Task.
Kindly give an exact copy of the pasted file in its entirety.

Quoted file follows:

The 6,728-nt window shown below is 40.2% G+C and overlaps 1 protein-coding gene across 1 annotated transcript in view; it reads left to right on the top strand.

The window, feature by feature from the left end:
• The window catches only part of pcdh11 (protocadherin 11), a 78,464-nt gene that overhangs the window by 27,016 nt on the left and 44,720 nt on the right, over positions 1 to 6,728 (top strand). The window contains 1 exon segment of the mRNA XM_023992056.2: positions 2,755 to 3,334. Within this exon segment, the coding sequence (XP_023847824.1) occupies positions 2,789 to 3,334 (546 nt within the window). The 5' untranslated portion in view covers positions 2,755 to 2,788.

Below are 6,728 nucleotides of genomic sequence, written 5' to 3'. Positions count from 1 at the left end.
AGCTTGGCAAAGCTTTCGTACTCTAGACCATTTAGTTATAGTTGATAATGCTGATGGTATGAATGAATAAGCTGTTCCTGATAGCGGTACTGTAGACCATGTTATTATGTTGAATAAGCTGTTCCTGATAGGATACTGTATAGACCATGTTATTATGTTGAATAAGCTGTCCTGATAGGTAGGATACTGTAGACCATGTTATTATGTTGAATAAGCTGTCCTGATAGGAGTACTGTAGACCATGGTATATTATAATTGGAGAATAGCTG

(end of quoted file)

The 6,728-nt window shown below is 40.2% G+C and overlaps 1 protein-coding gene across 1 annotated transcript in view; it reads left to right on the top strand.

The window, feature by feature from the left end:
• The window catches only part of pcdh11 (protocadherin 11), a 78,464-nt gene that overhangs the window by 27,016 nt on the left and 44,720 nt on the right, over positions 1 to 6,728 (top strand). The window contains 1 exon segment of the mRNA XM_023992056.2: positions 2,755 to 3,334. Within this exon segment, the coding sequence (XP_023847824.1) occupies positions 2,789 to 3,334 (546 nt within the window). The 5' untranslated portion in view covers positions 2,755 to 2,788.

Below are 6,728 nucleotides of genomic sequence, written 5' to 3'. Positions count from 1 at the left end.
AGCTTGGCAAAGCTTTCGTACTCTAGACCATTTAGTTATAGTTGATAATGCTGATGGTATGAATGAATAAGCTGTTCCTGATAGCGGTACTGTAGACCATGTTATTATGTTGAATAAGCTGTTCCTGATAGGATACTGTATAGACCATGTTATTATGTTGAATAAGCTGTCCTGATAGGTAGGATACTGTAGACCATGTTATTATGTTGAATAAGCTGTCCTGATAGGAGTACTGTAGACCATGGTATATTATAATTGGAGAATAGCTG